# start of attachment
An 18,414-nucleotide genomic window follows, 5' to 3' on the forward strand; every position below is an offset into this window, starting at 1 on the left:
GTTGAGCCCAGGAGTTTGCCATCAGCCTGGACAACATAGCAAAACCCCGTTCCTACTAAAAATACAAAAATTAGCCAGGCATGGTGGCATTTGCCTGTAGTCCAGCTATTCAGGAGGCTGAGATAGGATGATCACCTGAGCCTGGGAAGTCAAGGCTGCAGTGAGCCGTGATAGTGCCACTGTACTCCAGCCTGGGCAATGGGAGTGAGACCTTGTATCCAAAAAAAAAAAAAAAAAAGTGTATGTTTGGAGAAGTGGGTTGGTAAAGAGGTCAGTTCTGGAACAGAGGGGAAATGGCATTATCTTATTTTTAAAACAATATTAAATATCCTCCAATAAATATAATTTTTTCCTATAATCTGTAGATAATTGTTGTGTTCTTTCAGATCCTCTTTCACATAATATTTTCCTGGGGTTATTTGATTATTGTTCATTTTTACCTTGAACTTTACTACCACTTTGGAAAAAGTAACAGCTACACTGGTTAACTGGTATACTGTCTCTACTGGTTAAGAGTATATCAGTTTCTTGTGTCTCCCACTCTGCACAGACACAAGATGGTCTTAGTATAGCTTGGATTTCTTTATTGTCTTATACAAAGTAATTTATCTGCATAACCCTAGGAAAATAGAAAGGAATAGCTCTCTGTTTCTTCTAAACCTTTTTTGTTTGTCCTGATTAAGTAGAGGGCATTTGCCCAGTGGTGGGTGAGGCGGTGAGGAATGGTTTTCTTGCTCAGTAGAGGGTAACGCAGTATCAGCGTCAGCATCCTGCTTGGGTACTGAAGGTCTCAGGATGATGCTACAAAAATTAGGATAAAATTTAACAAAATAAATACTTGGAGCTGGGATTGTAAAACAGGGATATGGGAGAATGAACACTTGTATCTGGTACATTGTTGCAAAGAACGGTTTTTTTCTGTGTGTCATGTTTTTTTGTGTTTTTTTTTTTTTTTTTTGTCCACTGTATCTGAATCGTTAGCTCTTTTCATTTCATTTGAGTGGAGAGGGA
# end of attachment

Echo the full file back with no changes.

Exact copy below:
An 18,414-nucleotide genomic window follows, 5' to 3' on the forward strand; every position below is an offset into this window, starting at 1 on the left:
GTTGAGCCCAGGAGTTTGCCATCAGCCTGGACAACATAGCAAAACCCCGTTCCTACTAAAAATACAAAAATTAGCCAGGCATGGTGGCATTTGCCTGTAGTCCAGCTATTCAGGAGGCTGAGATAGGATGATCACCTGAGCCTGGGAAGTCAAGGCTGCAGTGAGCCGTGATAGTGCCACTGTACTCCAGCCTGGGCAATGGGAGTGAGACCTTGTATCCAAAAAAAAAAAAAAAAAAGTGTATGTTTGGAGAAGTGGGTTGGTAAAGAGGTCAGTTCTGGAACAGAGGGGAAATGGCATTATCTTATTTTTAAAACAATATTAAATATCCTCCAATAAATATAATTTTTTCCTATAATCTGTAGATAATTGTTGTGTTCTTTCAGATCCTCTTTCACATAATATTTTCCTGGGGTTATTTGATTATTGTTCATTTTTACCTTGAACTTTACTACCACTTTGGAAAAAGTAACAGCTACACTGGTTAACTGGTATACTGTCTCTACTGGTTAAGAGTATATCAGTTTCTTGTGTCTCCCACTCTGCACAGACACAAGATGGTCTTAGTATAGCTTGGATTTCTTTATTGTCTTATACAAAGTAATTTATCTGCATAACCCTAGGAAAATAGAAAGGAATAGCTCTCTGTTTCTTCTAAACCTTTTTTGTTTGTCCTGATTAAGTAGAGGGCATTTGCCCAGTGGTGGGTGAGGCGGTGAGGAATGGTTTTCTTGCTCAGTAGAGGGTAACGCAGTATCAGCGTCAGCATCCTGCTTGGGTACTGAAGGTCTCAGGATGATGCTACAAAAATTAGGATAAAATTTAACAAAATAAATACTTGGAGCTGGGATTGTAAAACAGGGATATGGGAGAATGAACACTTGTATCTGGTACATTGTTGCAAAGAACGGTTTTTTTCTGTGTGTCATGTTTTTTTGTGTTTTTTTTTTTTTTTTTTGTCCACTGTATCTGAATCGTTAGCTCTTTTCATTTCATTTGAGTGGAGAGGGA